Harrison Bible Reading Plan

In his book Disciplines of a Godly Man, R. Kent Hughes argues that the effective Christian life is one of discipline and intentionality. I completely agree. I recently preached a sermon on the intentionality and discipline it takes to stay on the path of wisdom. None of us just “coasts” into holiness. If we desire to be more Christlike, we must follow Paul’s instructions to discipline ourselves just as athletes aspiring to win a race (1 Cor. 9:24-27).

In his book, Hughes tells the story of Lt. General William K. Harrison, Jr. (1936-1987). General Harrison was part of the US Army’s 30th Infantry Division during World War II and received numerous accommodations during his military career. However, one of the most important disciplines in his life, arguably, was his disciplined reading of scripture. Even in his demanding life, General Harrison made time to consistently stay in God’s word.

Starting as a young cadet at West Point, he began reading through the Bible every. He would read through the Old Testament once each year and through the New Testament four times each year.1 He continued this reading process until he died at the age of 91, having “read through the Old Testament seventy times and the New Testament 280 times!”2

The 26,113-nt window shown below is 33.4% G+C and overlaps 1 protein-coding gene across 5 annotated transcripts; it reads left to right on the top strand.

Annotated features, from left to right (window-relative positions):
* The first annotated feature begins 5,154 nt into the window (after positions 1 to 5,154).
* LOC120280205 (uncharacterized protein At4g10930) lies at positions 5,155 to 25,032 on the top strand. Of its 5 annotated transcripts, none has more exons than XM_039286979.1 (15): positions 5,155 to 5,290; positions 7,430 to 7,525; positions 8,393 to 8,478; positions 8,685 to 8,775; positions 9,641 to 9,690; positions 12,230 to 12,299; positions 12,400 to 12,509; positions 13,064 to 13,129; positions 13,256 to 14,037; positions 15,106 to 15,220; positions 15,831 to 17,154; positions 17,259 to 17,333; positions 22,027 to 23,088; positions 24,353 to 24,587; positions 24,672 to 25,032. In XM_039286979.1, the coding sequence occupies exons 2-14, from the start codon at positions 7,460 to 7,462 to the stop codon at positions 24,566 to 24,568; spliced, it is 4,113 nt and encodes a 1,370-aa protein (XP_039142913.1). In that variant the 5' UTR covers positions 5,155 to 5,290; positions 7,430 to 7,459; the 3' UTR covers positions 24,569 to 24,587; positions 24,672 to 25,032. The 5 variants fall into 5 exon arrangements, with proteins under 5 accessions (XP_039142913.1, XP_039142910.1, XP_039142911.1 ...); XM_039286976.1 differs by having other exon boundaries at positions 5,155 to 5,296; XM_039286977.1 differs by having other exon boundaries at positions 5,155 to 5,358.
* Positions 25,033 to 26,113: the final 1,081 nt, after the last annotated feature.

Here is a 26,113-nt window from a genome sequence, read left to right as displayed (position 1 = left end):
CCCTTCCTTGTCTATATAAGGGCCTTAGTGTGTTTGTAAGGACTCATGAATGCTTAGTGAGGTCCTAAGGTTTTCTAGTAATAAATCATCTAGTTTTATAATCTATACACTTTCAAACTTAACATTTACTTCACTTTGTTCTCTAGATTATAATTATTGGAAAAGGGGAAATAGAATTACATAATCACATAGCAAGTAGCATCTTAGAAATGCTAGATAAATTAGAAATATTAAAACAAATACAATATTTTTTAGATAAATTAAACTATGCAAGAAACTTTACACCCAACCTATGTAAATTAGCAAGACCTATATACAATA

One’s life will certainly be influenced by such prolonged exposure to God’s word. Hughes noted that “[Harrison’s] godliness and wisdom were proverbial,” “people marveled at his knowledge of the Bible and the ability to bring its light to every area of life,” and “his presence brought a distinct sense of Christ.”3

Reading Hughes’s account of Harrison’s discipline inspired me to put together this Bible reading plan based on the known details of his Bible reading process. By reading six chapters each day, it allows you to read through the Old Testament once and the New Testament four times in a year. In addition, you will read through the Psalms twice.

I commend this Bible reading plan to you as a resource and tool for those looking for a disciplined plan for daily scripture reading. My prayer is that this tool would help others develop a disciplined practice of daily Bible reading that influences their lives in much the way it influenced General Harrison.

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  1. Lolana Thompson, “Guide To William K. Harrison Jr. Papers” Dallas, TX: Dallas Theological Seminary, 2017, https://library.dts.edu/Pages/TL/Special/HarrisonWK_CN038.pdf.
  2. R. Kent Hughes, Disciplines Of A Godly Man, 2nd ed. Wheaton, IL: Crossway Books, 2001.
  3. Ibid., pp. 75-77.

Monthly Q&A: September 2020

Q: If believers are free from the power of Satan (Col. 1:13), then why do they still sin?